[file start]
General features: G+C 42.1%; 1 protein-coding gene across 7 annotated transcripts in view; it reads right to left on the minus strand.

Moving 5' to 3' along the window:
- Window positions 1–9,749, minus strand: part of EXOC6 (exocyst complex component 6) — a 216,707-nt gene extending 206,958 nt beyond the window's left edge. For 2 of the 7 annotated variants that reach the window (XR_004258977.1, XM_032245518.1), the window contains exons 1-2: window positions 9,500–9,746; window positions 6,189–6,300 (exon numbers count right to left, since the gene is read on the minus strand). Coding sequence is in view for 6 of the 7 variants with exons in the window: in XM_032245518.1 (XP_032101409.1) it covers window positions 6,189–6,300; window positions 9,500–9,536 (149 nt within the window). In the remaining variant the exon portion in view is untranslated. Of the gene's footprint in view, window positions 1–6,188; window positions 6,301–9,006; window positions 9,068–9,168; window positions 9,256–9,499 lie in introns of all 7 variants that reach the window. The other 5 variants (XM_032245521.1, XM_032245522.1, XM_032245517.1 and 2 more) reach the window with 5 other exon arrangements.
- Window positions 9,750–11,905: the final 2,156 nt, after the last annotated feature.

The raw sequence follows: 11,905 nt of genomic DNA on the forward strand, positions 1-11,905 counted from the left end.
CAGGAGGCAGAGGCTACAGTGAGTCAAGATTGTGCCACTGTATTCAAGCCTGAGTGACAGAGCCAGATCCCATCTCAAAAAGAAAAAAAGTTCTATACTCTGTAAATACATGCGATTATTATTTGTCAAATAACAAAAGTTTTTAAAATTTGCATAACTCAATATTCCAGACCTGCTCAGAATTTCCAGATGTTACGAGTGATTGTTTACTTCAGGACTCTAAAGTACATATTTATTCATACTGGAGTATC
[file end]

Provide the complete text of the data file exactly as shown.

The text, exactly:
General features: G+C 42.1%; 1 protein-coding gene across 7 annotated transcripts in view; it reads right to left on the minus strand.

Moving 5' to 3' along the window:
- Window positions 1–9,749, minus strand: part of EXOC6 (exocyst complex component 6) — a 216,707-nt gene extending 206,958 nt beyond the window's left edge. For 2 of the 7 annotated variants that reach the window (XR_004258977.1, XM_032245518.1), the window contains exons 1-2: window positions 9,500–9,746; window positions 6,189–6,300 (exon numbers count right to left, since the gene is read on the minus strand). Coding sequence is in view for 6 of the 7 variants with exons in the window: in XM_032245518.1 (XP_032101409.1) it covers window positions 6,189–6,300; window positions 9,500–9,536 (149 nt within the window). In the remaining variant the exon portion in view is untranslated. Of the gene's footprint in view, window positions 1–6,188; window positions 6,301–9,006; window positions 9,068–9,168; window positions 9,256–9,499 lie in introns of all 7 variants that reach the window. The other 5 variants (XM_032245521.1, XM_032245522.1, XM_032245517.1 and 2 more) reach the window with 5 other exon arrangements.
- Window positions 9,750–11,905: the final 2,156 nt, after the last annotated feature.

The raw sequence follows: 11,905 nt of genomic DNA on the forward strand, positions 1-11,905 counted from the left end.
CAGGAGGCAGAGGCTACAGTGAGTCAAGATTGTGCCACTGTATTCAAGCCTGAGTGACAGAGCCAGATCCCATCTCAAAAAGAAAAAAAGTTCTATACTCTGTAAATACATGCGATTATTATTTGTCAAATAACAAAAGTTTTTAAAATTTGCATAACTCAATATTCCAGACCTGCTCAGAATTTCCAGATGTTACGAGTGATTGTTTACTTCAGGACTCTAAAGTACATATTTATTCATACTGGAGTATC